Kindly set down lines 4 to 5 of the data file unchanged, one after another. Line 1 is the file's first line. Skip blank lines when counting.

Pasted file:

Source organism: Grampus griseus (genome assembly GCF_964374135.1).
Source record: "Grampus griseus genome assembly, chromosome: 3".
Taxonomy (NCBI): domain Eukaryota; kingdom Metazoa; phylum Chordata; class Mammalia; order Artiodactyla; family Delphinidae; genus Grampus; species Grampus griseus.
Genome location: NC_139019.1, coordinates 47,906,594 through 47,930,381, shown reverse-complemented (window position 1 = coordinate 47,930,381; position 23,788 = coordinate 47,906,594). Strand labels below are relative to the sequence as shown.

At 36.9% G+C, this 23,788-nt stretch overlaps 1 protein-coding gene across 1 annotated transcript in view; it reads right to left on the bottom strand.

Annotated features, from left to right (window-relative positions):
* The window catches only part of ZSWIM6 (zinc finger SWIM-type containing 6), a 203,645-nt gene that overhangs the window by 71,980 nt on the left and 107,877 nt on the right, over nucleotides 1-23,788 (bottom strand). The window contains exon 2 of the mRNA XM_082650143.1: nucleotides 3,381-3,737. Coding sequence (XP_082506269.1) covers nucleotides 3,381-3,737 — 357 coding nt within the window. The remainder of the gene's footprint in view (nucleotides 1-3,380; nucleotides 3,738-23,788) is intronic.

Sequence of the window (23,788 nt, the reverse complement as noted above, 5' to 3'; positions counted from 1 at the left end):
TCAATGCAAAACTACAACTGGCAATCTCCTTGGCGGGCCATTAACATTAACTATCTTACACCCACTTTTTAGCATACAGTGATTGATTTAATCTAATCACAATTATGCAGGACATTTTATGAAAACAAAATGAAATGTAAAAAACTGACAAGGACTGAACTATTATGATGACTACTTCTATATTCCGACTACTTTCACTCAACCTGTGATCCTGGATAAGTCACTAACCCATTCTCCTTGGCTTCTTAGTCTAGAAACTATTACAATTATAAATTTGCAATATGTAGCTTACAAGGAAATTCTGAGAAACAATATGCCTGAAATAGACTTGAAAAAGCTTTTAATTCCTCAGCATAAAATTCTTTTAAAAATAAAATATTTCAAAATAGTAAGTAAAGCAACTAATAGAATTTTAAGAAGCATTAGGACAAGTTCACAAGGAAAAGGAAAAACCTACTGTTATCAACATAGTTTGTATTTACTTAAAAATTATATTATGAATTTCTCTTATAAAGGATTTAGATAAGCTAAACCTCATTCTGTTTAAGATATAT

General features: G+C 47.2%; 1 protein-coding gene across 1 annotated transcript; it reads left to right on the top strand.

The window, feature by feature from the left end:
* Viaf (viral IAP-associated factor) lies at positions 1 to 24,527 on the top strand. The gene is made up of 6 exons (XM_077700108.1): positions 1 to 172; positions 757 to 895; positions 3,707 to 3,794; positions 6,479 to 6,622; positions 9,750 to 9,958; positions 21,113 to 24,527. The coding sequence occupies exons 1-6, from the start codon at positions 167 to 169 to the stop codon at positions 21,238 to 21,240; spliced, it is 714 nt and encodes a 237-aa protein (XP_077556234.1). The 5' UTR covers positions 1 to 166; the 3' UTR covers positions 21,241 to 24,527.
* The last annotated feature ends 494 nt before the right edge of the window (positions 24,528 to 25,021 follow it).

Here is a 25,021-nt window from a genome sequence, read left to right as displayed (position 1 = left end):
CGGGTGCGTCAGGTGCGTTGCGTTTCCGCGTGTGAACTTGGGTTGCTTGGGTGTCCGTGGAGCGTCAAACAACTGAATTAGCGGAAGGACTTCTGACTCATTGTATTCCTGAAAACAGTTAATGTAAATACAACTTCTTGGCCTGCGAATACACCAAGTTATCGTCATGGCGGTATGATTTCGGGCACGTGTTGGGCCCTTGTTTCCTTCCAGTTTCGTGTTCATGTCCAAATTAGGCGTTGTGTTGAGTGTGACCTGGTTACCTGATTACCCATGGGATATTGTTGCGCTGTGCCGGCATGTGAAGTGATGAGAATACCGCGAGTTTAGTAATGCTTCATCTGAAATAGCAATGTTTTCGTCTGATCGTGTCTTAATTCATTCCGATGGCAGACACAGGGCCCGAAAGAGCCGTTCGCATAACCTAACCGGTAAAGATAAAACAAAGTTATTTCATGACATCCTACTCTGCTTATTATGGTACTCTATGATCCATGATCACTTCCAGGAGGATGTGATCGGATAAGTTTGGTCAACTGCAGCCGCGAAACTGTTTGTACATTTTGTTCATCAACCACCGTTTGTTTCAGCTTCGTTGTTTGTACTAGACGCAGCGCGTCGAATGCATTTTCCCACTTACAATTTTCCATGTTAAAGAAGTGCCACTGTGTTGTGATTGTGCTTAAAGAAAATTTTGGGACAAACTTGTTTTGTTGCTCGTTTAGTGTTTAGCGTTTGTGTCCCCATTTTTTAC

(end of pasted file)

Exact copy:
Genome location: NC_139019.1, coordinates 47,906,594 through 47,930,381, shown reverse-complemented (window position 1 = coordinate 47,930,381; position 23,788 = coordinate 47,906,594). Strand labels below are relative to the sequence as shown.

At 36.9% G+C, this 23,788-nt stretch overlaps 1 protein-coding gene across 1 annotated transcript in view; it reads right to left on the bottom strand.